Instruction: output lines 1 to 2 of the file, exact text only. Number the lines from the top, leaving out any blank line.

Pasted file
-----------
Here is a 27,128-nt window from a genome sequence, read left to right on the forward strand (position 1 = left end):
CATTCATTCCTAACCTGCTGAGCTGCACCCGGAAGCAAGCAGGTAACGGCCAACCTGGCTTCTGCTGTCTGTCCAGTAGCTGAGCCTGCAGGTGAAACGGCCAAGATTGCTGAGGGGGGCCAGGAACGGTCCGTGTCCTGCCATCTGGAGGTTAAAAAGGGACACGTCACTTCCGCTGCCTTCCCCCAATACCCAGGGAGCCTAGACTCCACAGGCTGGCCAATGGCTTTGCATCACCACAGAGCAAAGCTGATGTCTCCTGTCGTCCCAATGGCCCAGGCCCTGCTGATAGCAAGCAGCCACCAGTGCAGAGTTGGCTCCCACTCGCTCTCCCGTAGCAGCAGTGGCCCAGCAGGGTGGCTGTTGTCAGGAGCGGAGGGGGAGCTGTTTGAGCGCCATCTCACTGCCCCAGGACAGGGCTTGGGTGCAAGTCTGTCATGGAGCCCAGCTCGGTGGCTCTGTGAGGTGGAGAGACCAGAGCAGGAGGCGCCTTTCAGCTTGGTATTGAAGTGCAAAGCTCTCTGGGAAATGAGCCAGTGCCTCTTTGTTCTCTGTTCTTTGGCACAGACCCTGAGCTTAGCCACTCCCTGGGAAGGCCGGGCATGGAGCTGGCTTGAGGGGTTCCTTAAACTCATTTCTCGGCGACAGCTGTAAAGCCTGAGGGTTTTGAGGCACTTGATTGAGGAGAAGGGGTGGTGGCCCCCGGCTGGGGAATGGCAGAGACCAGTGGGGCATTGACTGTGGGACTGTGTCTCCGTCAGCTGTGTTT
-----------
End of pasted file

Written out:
Here is a 27,128-nt window from a genome sequence, read left to right on the forward strand (position 1 = left end):
CATTCATTCCTAACCTGCTGAGCTGCACCCGGAAGCAAGCAGGTAACGGCCAACCTGGCTTCTGCTGTCTGTCCAGTAGCTGAGCCTGCAGGTGAAACGGCCAAGATTGCTGAGGGGGGCCAGGAACGGTCCGTGTCCTGCCATCTGGAGGTTAAAAAGGGACACGTCACTTCCGCTGCCTTCCCCCAATACCCAGGGAGCCTAGACTCCACAGGCTGGCCAATGGCTTTGCATCACCACAGAGCAAAGCTGATGTCTCCTGTCGTCCCAATGGCCCAGGCCCTGCTGATAGCAAGCAGCCACCAGTGCAGAGTTGGCTCCCACTCGCTCTCCCGTAGCAGCAGTGGCCCAGCAGGGTGGCTGTTGTCAGGAGCGGAGGGGGAGCTGTTTGAGCGCCATCTCACTGCCCCAGGACAGGGCTTGGGTGCAAGTCTGTCATGGAGCCCAGCTCGGTGGCTCTGTGAGGTGGAGAGACCAGAGCAGGAGGCGCCTTTCAGCTTGGTATTGAAGTGCAAAGCTCTCTGGGAAATGAGCCAGTGCCTCTTTGTTCTCTGTTCTTTGGCACAGACCCTGAGCTTAGCCACTCCCTGGGAAGGCCGGGCATGGAGCTGGCTTGAGGGGTTCCTTAAACTCATTTCTCGGCGACAGCTGTAAAGCCTGAGGGTTTTGAGGCACTTGATTGAGGAGAAGGGGTGGTGGCCCCCGGCTGGGGAATGGCAGAGACCAGTGGGGCATTGACTGTGGGACTGTGTCTCCGTCAGCTGTGTTT